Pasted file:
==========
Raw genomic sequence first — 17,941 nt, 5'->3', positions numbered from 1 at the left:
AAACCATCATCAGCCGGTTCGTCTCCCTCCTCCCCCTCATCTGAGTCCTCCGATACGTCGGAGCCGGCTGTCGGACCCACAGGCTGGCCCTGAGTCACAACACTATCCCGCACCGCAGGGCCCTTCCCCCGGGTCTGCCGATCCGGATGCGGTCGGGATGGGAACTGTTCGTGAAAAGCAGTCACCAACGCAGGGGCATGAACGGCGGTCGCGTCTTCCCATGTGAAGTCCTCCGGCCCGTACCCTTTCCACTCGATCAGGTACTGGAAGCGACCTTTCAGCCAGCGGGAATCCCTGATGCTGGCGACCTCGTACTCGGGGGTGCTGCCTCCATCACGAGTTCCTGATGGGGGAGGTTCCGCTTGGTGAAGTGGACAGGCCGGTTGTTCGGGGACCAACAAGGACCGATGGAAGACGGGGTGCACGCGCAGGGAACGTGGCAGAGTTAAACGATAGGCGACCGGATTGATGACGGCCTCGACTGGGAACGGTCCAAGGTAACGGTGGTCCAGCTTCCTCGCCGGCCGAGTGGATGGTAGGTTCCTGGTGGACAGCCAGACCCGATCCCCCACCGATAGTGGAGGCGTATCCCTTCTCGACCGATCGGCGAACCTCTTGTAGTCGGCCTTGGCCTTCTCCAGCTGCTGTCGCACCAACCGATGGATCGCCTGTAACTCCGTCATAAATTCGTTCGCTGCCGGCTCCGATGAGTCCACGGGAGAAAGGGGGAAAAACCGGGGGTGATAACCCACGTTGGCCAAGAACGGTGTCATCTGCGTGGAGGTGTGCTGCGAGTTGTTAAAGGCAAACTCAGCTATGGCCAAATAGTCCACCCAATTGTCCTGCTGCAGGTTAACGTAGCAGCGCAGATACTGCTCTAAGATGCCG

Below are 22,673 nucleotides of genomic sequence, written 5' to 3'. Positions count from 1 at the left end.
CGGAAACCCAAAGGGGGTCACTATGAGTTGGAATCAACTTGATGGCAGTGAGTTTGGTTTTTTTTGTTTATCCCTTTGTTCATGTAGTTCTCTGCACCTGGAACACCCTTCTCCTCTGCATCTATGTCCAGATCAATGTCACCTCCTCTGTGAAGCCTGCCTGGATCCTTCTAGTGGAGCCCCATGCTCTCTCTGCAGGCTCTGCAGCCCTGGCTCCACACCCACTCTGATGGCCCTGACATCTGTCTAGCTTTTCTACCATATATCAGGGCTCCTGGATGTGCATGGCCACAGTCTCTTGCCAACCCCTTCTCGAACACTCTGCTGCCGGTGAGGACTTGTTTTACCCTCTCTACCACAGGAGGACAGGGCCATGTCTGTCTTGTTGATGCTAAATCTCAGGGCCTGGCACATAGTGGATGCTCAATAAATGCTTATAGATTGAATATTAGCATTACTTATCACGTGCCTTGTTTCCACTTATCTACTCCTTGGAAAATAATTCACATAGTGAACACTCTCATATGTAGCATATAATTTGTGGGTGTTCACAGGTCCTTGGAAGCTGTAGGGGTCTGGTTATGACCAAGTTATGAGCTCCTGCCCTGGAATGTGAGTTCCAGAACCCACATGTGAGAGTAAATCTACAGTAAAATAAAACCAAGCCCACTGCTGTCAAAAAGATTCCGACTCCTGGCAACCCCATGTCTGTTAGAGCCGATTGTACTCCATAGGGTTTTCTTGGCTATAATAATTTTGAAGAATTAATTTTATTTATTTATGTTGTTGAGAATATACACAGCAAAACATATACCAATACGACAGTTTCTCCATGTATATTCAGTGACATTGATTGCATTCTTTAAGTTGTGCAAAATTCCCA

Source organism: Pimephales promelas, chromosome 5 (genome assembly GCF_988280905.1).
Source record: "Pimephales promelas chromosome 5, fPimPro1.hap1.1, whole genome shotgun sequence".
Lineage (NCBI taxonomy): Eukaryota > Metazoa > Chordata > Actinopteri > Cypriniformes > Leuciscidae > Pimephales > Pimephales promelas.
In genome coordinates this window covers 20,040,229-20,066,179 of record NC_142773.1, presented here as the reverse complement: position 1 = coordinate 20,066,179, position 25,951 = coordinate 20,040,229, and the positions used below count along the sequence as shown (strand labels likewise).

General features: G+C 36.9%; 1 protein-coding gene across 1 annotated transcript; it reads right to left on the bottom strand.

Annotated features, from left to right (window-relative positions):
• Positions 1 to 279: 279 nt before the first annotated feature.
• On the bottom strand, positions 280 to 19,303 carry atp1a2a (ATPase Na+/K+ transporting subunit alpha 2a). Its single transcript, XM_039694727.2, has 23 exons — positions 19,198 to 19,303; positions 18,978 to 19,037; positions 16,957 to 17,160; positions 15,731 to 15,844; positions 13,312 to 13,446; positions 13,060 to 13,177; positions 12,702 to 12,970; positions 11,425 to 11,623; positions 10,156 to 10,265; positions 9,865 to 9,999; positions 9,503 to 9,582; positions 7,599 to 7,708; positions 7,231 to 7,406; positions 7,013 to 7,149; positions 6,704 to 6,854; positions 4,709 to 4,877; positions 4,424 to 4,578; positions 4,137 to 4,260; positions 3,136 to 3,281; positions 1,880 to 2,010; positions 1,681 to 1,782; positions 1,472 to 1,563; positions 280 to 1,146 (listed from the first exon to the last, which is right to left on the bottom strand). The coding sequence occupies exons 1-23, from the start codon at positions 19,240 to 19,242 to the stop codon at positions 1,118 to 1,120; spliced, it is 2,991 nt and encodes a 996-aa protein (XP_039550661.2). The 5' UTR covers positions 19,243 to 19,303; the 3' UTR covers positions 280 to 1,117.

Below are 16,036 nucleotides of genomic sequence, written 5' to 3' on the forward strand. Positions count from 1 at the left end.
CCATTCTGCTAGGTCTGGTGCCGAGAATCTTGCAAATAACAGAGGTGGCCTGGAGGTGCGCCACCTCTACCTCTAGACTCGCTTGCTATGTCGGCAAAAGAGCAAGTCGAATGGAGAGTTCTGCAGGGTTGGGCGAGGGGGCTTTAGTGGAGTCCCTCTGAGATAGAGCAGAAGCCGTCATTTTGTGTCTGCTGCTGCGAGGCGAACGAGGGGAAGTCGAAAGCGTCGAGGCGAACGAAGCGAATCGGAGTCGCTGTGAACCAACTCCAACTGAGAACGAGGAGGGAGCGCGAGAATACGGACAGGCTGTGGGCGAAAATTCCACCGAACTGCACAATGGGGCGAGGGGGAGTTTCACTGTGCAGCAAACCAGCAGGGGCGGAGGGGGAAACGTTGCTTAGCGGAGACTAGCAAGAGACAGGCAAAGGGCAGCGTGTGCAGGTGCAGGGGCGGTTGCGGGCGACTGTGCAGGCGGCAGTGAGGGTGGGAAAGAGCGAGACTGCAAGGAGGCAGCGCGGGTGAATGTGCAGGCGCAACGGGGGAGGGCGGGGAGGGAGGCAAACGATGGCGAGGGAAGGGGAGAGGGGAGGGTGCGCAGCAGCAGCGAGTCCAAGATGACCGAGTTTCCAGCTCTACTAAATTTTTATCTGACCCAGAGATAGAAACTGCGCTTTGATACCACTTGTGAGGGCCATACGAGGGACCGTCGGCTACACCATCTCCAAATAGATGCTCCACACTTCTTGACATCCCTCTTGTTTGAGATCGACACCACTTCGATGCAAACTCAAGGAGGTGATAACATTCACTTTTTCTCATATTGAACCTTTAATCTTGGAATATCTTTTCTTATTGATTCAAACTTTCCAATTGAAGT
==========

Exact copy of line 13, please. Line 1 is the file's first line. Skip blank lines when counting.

Below are 16,036 nucleotides of genomic sequence, written 5' to 3' on the forward strand. Positions count from 1 at the left end.